Filmmaker Jacob Redman made last year’s Future Format shortlist for his film Subversive. Shot on a smartphone, his film is a portrait of Bob Morse, an American artist living in a disused winery in Davejean in the South of France. Redman shows how Morse’s creativity expresses itself freely in many different forms. We interview the filmmaker to discover how his filmmaking has been developing since his time at Sony Pictures Studios in February.
Your film Subversive puts Bob Morse, an American artist, in the spotlight. Threaded throughout your five-minute film is the value of art and how important it is for us to live rather than just exist. How did you meet Bob?
I met Bob at a party. He was dressed up as a fierce pirate, with leather boots and old pans hanging from his hips instead of the usual sword. He was loud and exuberant, and I loved him! We talked about his art and where he was living.
Why did you choose to shoot your short film on a smartphone?
I wanted to test out the new ProRes on the iPhone and see what I could do with it in (terms of color, light and grading), in post. I saw online a challenge from Zhiyun to make films with a smartphone, it gave me a framework: four minutes to make the best mini-doc possible over a weekend. I have also been using smartphones in film workshops that I run because I believe that it is amazing to be able to create a film with a simple phone that you can put in a pocket. It can give access to anyone to create a film. Sometimes we tell ourselves that we don’t have the right gear or equipment to make that film. So I wanted to inspire others (mainly my students) that it is possible to shoot a powerful film using only a smartphone.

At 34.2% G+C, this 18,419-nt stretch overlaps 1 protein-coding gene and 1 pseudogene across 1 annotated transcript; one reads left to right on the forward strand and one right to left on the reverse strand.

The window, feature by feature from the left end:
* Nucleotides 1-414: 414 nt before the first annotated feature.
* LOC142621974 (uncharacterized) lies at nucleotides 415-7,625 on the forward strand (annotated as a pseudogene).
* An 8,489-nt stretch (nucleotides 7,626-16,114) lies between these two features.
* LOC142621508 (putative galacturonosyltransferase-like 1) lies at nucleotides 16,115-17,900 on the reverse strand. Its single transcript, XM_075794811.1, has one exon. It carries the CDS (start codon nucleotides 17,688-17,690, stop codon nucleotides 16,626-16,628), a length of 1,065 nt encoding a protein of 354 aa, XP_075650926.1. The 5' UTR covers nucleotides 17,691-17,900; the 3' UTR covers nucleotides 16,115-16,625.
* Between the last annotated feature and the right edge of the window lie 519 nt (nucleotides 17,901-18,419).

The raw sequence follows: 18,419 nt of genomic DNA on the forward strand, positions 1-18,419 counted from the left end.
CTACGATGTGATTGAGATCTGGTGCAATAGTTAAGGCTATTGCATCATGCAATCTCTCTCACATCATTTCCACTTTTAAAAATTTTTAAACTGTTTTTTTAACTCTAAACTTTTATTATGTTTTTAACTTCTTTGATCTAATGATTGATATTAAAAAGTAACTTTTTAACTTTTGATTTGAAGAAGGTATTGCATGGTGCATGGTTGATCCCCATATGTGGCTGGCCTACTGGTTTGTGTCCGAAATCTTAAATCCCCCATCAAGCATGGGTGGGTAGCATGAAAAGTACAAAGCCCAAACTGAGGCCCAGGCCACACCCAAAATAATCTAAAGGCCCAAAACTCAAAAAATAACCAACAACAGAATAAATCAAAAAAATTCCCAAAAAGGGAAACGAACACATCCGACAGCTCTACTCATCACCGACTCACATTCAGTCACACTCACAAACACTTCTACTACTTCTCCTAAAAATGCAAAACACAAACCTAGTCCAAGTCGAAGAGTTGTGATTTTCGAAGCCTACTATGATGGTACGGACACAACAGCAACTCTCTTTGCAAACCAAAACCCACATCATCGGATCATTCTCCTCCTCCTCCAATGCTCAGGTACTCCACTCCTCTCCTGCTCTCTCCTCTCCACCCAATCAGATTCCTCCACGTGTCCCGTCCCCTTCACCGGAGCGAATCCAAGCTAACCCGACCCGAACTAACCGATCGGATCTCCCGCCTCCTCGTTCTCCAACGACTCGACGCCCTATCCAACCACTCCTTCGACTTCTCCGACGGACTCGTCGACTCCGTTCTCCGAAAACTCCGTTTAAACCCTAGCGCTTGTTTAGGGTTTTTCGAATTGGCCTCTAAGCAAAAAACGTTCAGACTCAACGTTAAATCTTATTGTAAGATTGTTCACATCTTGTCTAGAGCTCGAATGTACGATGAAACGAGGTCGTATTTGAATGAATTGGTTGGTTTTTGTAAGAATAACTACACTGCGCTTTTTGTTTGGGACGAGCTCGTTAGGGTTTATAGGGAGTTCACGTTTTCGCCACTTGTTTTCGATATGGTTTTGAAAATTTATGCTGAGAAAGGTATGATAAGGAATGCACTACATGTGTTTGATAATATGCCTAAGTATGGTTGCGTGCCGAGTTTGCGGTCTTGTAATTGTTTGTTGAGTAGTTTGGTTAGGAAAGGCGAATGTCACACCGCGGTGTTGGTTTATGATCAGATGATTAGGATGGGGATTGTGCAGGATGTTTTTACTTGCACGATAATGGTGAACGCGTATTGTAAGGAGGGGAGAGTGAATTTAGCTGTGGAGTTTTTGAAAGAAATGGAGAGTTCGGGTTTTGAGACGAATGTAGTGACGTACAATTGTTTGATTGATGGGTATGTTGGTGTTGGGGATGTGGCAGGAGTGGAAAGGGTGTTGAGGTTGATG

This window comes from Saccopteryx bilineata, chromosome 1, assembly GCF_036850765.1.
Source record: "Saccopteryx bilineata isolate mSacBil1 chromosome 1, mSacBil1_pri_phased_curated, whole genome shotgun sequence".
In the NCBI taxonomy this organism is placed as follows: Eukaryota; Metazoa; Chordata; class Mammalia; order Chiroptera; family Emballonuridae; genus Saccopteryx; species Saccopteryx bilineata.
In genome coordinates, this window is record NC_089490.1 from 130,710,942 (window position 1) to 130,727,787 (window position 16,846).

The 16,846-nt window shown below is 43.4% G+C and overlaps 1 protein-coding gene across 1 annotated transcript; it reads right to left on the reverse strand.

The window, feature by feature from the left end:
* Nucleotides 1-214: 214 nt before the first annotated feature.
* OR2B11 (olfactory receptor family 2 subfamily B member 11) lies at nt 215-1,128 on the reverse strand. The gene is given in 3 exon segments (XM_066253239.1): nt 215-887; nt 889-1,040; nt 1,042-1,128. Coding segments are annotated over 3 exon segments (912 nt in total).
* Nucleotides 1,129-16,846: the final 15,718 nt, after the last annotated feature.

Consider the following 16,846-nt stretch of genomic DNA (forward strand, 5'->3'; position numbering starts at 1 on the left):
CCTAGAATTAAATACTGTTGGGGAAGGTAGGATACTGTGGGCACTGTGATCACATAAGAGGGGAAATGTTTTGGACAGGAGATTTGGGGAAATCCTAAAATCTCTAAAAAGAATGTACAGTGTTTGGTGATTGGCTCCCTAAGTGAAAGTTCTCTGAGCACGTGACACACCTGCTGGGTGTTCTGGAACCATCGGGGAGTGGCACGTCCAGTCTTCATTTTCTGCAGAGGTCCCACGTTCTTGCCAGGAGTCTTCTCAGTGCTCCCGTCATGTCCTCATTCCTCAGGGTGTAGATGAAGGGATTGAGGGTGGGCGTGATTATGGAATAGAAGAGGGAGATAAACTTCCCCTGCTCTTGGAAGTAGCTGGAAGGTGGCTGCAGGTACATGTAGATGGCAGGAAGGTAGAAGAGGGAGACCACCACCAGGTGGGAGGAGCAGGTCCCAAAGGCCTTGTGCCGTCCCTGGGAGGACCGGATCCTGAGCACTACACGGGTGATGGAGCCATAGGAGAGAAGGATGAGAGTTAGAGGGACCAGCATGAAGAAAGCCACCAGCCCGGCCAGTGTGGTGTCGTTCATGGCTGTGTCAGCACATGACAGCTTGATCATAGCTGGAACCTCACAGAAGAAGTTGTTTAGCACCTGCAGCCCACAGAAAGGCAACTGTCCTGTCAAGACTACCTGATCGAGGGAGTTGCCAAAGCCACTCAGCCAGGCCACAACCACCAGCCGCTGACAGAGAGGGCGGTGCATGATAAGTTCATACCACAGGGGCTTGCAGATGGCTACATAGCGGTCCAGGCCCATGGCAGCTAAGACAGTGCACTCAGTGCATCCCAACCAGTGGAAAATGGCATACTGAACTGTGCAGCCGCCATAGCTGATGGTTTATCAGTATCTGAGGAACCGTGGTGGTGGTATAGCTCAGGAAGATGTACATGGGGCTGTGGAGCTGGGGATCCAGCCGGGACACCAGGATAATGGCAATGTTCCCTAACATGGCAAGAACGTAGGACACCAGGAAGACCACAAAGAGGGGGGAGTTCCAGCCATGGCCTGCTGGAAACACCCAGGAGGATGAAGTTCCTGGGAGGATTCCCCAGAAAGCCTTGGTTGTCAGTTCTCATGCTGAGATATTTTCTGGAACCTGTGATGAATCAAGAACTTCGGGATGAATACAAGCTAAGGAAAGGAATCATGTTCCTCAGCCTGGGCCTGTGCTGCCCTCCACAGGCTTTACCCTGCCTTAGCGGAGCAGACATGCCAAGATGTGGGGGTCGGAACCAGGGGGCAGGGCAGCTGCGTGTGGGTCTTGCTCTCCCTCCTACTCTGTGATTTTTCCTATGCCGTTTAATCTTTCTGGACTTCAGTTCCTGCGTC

The Future Format category is back for this year’s edition. What are some of the creative benefits of shooting a short film on a smartphone?
The real benefit of filming with a smartphone versus a film camera is the flexibility of framing that it can offer. The small size of the camera allows you to place it almost anywhere, which can lead to more creative and interesting shots. Another benefit is that large film cameras can be intimidating to some people, which can lead to a loss of spontaneity. With a smartphone, I find that it’s easier to film people and capture their natural selves. Smartphones are also relatively easy to use, even for people with no prior filmmaking experience. This can make the process of shooting and editing a short film more accessible and enjoyable.
What have you been up to creatively since you were in Los Angeles for the Sony Future Filmmaker Awards?
Since February, I've finished another short film, Sem la Beluga (We Are the Spark) - you'll find a teaser above. It’s an intimate and authentic film about bushfires and flora in response to climate change, inspired by my six-week residency in the Massif de Fontfroide. The film features the voices of local artists, firefighters, scientists, and poets in Occitan, highlighting the birth of fire and the return of vegetation in the scrubland.
I've also written my next feature documentary, a portrait of Pierre Yves, a chef in a middle school canteen in Aude who has decided to turn his back on industrially prepared meals and offer local and organic food to students in an approach to education and health. I've also made a short pilot for this film, which can be viewed above.
Finally, I’ve continued to work for the non-profit organization KOVisuel, making short films and photos on environmental issues, and social justice, and promoting art and local culture. You can find out more here.